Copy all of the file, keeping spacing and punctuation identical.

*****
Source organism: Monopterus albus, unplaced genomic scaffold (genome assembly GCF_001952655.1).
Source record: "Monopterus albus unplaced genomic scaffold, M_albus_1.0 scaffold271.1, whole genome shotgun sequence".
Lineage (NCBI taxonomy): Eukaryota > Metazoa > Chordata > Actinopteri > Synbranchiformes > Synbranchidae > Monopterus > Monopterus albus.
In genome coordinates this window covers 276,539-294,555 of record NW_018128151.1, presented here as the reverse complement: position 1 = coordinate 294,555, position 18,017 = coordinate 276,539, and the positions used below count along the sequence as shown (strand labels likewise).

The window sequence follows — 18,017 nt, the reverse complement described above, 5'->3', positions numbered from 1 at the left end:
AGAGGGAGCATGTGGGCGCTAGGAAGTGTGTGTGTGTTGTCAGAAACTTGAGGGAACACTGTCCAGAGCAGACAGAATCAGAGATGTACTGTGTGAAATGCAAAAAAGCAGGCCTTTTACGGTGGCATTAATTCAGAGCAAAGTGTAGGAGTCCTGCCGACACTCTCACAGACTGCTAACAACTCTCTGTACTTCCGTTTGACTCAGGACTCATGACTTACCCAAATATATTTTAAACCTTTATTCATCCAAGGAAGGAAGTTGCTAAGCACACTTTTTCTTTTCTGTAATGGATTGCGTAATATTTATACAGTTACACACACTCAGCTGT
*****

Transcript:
Source organism: Monopterus albus, unplaced genomic scaffold (genome assembly GCF_001952655.1).
Source record: "Monopterus albus unplaced genomic scaffold, M_albus_1.0 scaffold271.1, whole genome shotgun sequence".
Lineage (NCBI taxonomy): Eukaryota > Metazoa > Chordata > Actinopteri > Synbranchiformes > Synbranchidae > Monopterus > Monopterus albus.
In genome coordinates this window covers 276,539-294,555 of record NW_018128151.1, presented here as the reverse complement: position 1 = coordinate 294,555, position 18,017 = coordinate 276,539, and the positions used below count along the sequence as shown (strand labels likewise).

The window sequence follows — 18,017 nt, the reverse complement described above, 5'->3', positions numbered from 1 at the left end:
AGAGGGAGCATGTGGGCGCTAGGAAGTGTGTGTGTGTTGTCAGAAACTTGAGGGAACACTGTCCAGAGCAGACAGAATCAGAGATGTACTGTGTGAAATGCAAAAAAGCAGGCCTTTTACGGTGGCATTAATTCAGAGCAAAGTGTAGGAGTCCTGCCGACACTCTCACAGACTGCTAACAACTCTCTGTACTTCCGTTTGACTCAGGACTCATGACTTACCCAAATATATTTTAAACCTTTATTCATCCAAGGAAGGAAGTTGCTAAGCACACTTTTTCTTTTCTGTAATGGATTGCGTAATATTTATACAGTTACACACACTCAGCTGT